Moloch implements fascinating ideas about trauma and possession, yet it leaves them and its most striking images to its last act, making the journey a bit tiresome.
For those who have paid attention or have subscribed to the horror streaming service Shudder, we all have noticed that their original content each year gets better and better. For what has transpired in the year, there have been multiple surprises at the top of this year’s horror catalog. There are Adams trio’s punky witch story (Hellbender), Igor Legarreta’s lovely and entrancing vampiric tale (All the Moons), and the film Phil Tippett has been working on forever (Mad God), amongst others. There are a few other films that are not as good as the aforementioned ones yet contain intriguing ideas and facets that make them worth the watch (See For Me, Revealer, The Seed). Then there’s Nico van den Brink’s latest feature, Moloch, which blends some folk horror totallings with a family curse and a somewhat of a haunted house story. The problem is that it leaves exciting ideas and the most striking images to its last act, making the journey quite dragging.
Moloch sets itself in the present day, even though it has a 90s-esque visual sensibility. It follows Betriek (Sallie Harmsen), who lives near a peat bog in the North of the Netherlands. There’s something special in that bog, but the nearby townsfolk treat it as a curse, since “preserved” corpses from many centuries ago are buried there. Nevertheless, some archeologists, led by Jonas (Alexandre Willaume), want to dig there, and Betriek doesn’t mind. She’s so on board that she will even translate the findings and even “sugar coat” any concerns the townsfolk might have regarding such exploration.
They are scared of what may reside beneath the earth if the bodies might one day rise to condemn those who reside nearby. Then, one day, Betriek sees something amidst the shadowy mist outside her mother’s house. A research team member runs up to the house with a knife and rambles that “he’s sorry,” and that “they’re making him” do such acts. She now knows that the curse might actually be real and that the souls of the buried corpses might not want to be dug up.
However, Betriek feels two different types of chills down her spine: the shock of the attack and the sensation of deja vu. Yet, in that specific scene, something weird happens. There isn’t a thrilling sensation: the characters may have chills running down their spines, but the viewer doesn’t come close to being frightened. The way director Nico van den Brink directs the scene doesn’t allow the tension to build because of the creaky editing and sparse framing. In addition, Betriek doesn’t seem interested in protecting her daughter or her mother from the intruder, which seems quite unbelievable and put me off the film for a few minutes.
This isn’t a “don’t go into the cabin” remark that audiences yell to the characters on screen; it made me question if there were other takes of that same scene. With this simple yet intriguing premise of a cursed land slowly haunting a family, there come themes of possession, the past living within the earth (a concept seen not so long ago in Charlotte Colbert’s directorial debut, She Will), trauma, and recognition of reminiscing perils. The film’s first act focuses on setting up the aspect of a curse “haunting” the family, and Betriek mocking the reality of that being true.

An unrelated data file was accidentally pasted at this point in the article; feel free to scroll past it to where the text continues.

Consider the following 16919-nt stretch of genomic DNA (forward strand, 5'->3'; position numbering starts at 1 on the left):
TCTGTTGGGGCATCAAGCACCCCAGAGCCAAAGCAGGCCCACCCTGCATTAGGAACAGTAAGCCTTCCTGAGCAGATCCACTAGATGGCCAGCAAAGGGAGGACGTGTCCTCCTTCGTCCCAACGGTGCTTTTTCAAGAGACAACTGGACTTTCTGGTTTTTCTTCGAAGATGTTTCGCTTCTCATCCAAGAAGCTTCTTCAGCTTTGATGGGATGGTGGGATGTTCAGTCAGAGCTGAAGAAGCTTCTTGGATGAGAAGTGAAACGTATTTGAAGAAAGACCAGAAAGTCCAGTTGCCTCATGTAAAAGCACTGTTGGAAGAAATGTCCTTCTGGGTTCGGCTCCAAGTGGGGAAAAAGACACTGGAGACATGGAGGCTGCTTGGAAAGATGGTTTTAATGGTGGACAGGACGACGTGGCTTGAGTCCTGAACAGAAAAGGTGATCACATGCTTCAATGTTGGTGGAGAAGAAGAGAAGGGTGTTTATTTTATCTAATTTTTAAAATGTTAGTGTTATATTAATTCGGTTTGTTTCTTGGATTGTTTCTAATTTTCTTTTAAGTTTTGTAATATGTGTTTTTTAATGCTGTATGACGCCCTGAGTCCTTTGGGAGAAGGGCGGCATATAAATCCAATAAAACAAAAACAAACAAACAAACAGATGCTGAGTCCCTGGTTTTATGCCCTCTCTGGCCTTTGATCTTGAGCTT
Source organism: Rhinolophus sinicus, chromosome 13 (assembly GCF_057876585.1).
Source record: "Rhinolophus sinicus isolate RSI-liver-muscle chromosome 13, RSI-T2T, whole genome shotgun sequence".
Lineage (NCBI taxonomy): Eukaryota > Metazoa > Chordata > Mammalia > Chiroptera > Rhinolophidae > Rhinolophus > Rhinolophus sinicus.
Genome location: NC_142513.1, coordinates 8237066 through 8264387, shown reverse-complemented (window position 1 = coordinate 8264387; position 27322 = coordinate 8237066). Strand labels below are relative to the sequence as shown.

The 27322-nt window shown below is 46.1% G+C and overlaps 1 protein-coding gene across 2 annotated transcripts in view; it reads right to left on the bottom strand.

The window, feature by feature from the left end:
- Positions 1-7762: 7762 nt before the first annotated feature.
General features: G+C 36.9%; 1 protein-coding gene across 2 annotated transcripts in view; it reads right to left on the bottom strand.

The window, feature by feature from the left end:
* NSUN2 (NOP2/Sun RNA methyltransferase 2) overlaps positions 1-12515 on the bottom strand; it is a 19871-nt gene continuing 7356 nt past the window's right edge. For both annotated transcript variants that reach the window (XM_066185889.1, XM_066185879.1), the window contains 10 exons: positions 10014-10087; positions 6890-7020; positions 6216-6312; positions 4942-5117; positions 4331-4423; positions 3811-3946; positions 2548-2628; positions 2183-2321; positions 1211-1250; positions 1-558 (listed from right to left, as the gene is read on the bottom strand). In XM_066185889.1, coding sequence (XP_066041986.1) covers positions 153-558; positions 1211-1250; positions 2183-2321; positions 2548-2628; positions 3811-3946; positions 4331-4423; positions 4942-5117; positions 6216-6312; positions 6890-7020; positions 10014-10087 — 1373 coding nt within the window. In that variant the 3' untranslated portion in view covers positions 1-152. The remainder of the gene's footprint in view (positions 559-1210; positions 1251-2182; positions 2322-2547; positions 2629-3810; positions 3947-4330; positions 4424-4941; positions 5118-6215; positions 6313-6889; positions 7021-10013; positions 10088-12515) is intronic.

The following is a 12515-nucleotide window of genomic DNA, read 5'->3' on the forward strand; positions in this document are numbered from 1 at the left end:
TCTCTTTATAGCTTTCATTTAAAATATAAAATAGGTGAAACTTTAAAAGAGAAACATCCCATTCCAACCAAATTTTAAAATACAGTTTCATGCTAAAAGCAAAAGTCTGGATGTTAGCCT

Those first few minutes don’t lead to something grand or significant; we just learn bits and pieces about each family member. The best scenes in this act are the ones where you see these people connect with one another – their chemistry is palpable, and credit goes to their performances. The main problems, however, are situated on what comes after that. Some movies are considered to be slow burns, as they take their time to develop their stories and concepts. Moloch implements haunted house and folk horror trappings, but the overall project has a simple premise and vision, which is also noticeable in its short 99-minute runtime. It’s like waiting for a joke’s punchline, but its development is way too long – hence, getting us a tad disconnected with what happens, as it keeps dragging its feet. And when the punchline arrives, it can be a bit funny, but the journey to it tired you. That is what happens when Moloch leaves all of its best ideas and most striking and pulling images to its last few minutes.
It’s disappointing because, in the second act, there is a scene in which the townsfolk’s kids do a play about a demon rising from the ashes to haunt a local village. This scene made me anxious to see what would arrive in the third act because it adds a “somewhat” foreshadowing factor into the story. There’s tension and great visuals throughout that sequence. In my opinion, it is probably the best scene in the film. It contains what Moloch lacked for most of its runtime: a thrilling sensation that something’s crawling beneath the earth to haunt you, and that the town is sort of looking down on you because there’s a curse on your back. There’s a better film within the realms of the play rather than what is implemented during its beginnings. As the characters continue to have conversations, the viewer’s mind goes wild with the possibilities of where it might be headed. Yet, as it continues to hold its cards until the last couple of minutes, and it isn’t a worthwhile hand, one just tunes out.
Moloch, an official selection of the Fantasia International Film Festival, will be available exclusively on Shudder in the US, Canada, the United Kingdom, Ireland, Australia and New Zealand on Thursday, July 21, 2022.